During today’s renomination testimony in front of the Senate Banking Committee, Jay Powell, the re-elected chair of the Federal Reserve, said that the crypto report is ready, and will be published in the coming weeks.

At his semi-annual monetary report hearing, Jay Powell was asked by Senator Mike Crapo as to the status of the crypto report. Powell replied that “the report is ready to go”. He added, “I expect we will drop it in coming weeks”, but he did add that “I hate to say this”, referring to the time frame, and given that the report had been delayed previously.

The report is expected to focus on central bank digital currencies (CBDCs), which are the central bank version of cryptocurrencies. But it is also expected that other areas in the crypto industry will also be discussed.

Having witnessed the advanced stage that the Chinese digital yuan has reached thus far, the Fed will likely be keen to get its own CBDC out and into trials quickly, although up to now the US appears to have chosen to sit back and watch other countries do the front running so far.

One topic that will likely be in the report is that of stablecoins. The Fed chair has already made his view known that they should be far more heavily regulated.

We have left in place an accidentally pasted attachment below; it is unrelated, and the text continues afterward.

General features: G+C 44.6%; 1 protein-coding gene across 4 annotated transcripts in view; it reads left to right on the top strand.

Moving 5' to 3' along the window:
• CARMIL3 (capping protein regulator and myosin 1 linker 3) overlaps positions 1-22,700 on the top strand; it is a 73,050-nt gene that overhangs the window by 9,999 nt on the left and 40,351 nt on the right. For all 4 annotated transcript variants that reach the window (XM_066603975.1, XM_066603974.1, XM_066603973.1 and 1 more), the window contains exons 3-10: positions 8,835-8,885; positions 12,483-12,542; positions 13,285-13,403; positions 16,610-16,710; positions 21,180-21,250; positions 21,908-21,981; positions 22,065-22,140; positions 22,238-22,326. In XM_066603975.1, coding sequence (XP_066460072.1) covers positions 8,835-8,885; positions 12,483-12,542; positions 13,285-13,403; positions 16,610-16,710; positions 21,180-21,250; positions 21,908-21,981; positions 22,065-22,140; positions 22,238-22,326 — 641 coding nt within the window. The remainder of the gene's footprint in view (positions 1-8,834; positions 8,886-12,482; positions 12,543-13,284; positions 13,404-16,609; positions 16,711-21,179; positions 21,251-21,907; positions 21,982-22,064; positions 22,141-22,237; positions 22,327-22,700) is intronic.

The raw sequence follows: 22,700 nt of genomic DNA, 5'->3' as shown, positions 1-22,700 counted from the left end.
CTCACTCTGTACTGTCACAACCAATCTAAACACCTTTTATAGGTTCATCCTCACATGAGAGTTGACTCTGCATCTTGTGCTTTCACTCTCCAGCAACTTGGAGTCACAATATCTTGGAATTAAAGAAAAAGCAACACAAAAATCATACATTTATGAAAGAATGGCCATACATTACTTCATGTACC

Stablecoins are extensively used in the crypto industry as trading pairs for many cryptocurrencies, and are usually pegged to fiat currencies such as the dollar, thereby avoiding a lot of the volatility associated with such a young and still comparatively illiquid market.

Tether is the most prominent of the stablecoins in the industry, and many question the backing behind it. It is believed that much of what backs the USDT stablecoin is commercial paper. Tether denied back in September that it had exposure to Evergrande through its commercial paper holdings.

In a previous declaration on stablecoins Powell said:

“We have a tradition in this country where the public’s money is held in what is supposed to be a very safe asset,” he said, before explaining that the regulatory framework for deposits and money market funds “doesn’t exist, really, for stablecoins.”

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